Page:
One major difference between us and our predecessors is the amount of information to which we are exposed on a daily — even hourly — basis. Whether we are at home, at work, or running errands, we have a barrage of noise, words and images which expose us to many things, not the least of which is the breadth of darkness in the world. Surely there are “wars and rumors of wars,” but also, we see sin and depravity on such a wide scale that we can be tempted into two unfortunate responses.
The first response is to adjust our eyes to it and to acquiesce to the ways of the world. Being fed a steady fare of very bad news may cause us to wring our hands initially, but unfortunately we then allow ourselves to become dull and hardened. Making a tenuous peace with it, we say, “Suffering’s just a way of life,” or “Everyone does this now,” or “My previous expectations must be have been too idealistic.” Standards are adjusted, expectations reduced and that which was previously seen as dark becomes the new light.
The second response also begins with a little handwringing, but instead of growing accustomed to the sad state of the world, we become overwhelmed with it. Some are tempted to say that peace is unattainable, or that suffering is so widespread that our paltry efforts to fight it are useless. With this attitude, it’s entirely possible to abandon hope.
Consider, for example, the unfathomable depth of suffering caused by recent natural disasters in Japan, popular uprisings in the Middle East, and the drug wars south of our border. While it’s true that acts of nature, mobs and corruption are always with us in one form or another, those in the first group would answer with a shrug; the second with despair.
And yet Jesus taught us that neither response is appropriate for His followers. What do we do in the midst of overwhelming events? We love. And in particular, what can we do during Lent when faced with such trials? We love, with a particular emphasis on praying for the victims, fasting for those who have died or are in peril, and giving alms. Just as we saw after the Indonesian tsunami, we will be offered myriad ways to send our widow’s mites to help, while knowing that we still have great suffering here — in our families, in our communities and in our own country. Perhaps these need your support as much as those caught in the larger calamities.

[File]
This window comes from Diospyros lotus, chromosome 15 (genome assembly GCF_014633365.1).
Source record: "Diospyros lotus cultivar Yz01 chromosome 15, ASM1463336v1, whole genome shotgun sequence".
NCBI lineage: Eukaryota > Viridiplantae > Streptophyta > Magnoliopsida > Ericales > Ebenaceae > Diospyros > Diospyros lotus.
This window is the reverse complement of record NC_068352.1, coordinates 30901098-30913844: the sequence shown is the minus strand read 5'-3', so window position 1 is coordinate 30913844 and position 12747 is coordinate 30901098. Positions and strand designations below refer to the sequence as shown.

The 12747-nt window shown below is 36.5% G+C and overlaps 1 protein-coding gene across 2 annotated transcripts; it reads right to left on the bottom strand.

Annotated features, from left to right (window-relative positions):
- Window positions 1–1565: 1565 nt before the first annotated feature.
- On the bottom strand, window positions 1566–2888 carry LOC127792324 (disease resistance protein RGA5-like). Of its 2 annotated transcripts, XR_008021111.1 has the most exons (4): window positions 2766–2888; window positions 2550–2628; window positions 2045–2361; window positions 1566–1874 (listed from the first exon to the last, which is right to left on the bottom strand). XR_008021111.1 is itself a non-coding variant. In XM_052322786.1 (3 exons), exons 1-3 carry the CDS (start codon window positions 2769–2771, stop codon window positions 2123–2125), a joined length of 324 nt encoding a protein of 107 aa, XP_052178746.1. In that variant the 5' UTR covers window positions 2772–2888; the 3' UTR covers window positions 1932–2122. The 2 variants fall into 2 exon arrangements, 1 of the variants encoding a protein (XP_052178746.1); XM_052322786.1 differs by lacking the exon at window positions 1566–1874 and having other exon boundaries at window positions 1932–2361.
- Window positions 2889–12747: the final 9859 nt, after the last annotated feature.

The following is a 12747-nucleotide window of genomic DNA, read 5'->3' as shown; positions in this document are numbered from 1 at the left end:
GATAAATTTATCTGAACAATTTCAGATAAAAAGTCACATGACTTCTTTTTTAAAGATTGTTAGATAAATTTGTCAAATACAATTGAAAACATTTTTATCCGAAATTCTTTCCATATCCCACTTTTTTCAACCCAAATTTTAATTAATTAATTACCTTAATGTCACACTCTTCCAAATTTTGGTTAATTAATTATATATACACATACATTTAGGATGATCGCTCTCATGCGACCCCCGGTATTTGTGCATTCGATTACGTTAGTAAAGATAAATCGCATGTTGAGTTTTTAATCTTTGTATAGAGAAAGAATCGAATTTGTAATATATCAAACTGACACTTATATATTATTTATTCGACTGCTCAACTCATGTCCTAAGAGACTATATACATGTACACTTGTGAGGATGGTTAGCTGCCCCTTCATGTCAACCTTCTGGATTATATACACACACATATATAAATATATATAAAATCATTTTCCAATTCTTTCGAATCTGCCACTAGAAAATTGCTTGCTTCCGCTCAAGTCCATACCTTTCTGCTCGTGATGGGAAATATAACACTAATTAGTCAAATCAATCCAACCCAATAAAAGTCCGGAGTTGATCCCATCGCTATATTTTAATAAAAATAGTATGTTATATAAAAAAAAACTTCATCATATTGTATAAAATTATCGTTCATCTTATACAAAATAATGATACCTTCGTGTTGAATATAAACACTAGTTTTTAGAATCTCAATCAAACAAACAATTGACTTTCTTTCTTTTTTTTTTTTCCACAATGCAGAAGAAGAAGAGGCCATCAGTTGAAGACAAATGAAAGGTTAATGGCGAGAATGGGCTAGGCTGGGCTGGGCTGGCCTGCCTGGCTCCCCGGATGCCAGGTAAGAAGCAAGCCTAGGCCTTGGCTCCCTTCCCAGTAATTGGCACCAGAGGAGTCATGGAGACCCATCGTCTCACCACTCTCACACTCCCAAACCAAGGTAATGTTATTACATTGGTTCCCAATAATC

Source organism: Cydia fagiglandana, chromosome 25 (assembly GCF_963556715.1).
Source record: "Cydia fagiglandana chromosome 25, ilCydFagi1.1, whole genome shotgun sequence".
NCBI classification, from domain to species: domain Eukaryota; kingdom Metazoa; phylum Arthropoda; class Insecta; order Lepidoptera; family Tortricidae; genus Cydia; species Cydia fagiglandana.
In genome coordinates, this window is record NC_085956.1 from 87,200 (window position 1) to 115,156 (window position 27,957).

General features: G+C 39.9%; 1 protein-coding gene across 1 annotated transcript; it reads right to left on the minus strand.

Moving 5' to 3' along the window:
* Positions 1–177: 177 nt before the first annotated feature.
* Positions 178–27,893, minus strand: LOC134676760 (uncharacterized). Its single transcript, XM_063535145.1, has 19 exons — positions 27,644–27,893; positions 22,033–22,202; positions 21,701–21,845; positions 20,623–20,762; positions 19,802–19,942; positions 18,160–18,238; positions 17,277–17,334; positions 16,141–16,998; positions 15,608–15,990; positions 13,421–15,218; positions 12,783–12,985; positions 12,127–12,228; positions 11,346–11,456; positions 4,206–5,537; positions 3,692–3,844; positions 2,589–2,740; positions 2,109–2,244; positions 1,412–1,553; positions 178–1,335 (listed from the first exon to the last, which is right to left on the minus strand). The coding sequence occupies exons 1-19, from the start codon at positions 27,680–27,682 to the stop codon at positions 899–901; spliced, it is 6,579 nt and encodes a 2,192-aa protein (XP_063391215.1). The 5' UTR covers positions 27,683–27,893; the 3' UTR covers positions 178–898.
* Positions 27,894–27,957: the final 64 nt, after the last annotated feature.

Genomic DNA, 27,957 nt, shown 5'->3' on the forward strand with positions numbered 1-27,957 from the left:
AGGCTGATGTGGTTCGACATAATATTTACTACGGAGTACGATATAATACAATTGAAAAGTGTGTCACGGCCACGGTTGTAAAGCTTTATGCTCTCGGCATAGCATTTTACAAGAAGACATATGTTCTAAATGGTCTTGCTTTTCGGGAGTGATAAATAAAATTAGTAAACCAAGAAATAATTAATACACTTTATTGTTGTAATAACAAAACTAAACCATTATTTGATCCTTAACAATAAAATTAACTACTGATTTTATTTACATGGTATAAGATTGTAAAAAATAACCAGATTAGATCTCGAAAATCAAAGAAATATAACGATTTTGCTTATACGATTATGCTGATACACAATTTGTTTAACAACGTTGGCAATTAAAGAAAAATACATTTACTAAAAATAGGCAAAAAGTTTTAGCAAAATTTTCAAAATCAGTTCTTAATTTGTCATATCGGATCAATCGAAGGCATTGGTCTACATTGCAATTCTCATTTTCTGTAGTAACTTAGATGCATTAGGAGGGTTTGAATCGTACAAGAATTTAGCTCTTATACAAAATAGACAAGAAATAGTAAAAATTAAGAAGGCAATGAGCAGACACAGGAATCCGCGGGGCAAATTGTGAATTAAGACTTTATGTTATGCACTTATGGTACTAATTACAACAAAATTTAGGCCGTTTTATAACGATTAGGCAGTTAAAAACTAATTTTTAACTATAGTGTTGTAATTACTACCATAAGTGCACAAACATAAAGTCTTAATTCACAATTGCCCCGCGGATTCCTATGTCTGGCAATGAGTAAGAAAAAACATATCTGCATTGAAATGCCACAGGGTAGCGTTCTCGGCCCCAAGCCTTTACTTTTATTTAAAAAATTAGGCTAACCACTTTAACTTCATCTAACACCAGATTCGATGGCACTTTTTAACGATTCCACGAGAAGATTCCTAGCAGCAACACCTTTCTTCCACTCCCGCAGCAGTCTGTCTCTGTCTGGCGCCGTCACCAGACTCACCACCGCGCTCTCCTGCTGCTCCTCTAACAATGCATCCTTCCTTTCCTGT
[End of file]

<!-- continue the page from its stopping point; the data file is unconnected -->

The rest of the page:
The point is to do something — even something very small. St. Augustine said, “What is a little thing, is just a little thing. But to be faithful in a little thing is a great thing.” St. Therese of Lisieux made clear how each little action was to be performed: with great love. Combining these bits of wisdom should encourage each person to do what is possible — and from those little acts of generosity God will draw the necessary graces to make life bearable for those in need.
God well knows our weakness, our littleness. St. Paul noted what God revealed to him concerning this when he wrote, “’My grace is sufficient for you, for power is perfected in weakness’” (2 Cor 12:9) — indeed this is the great paradox of our faith.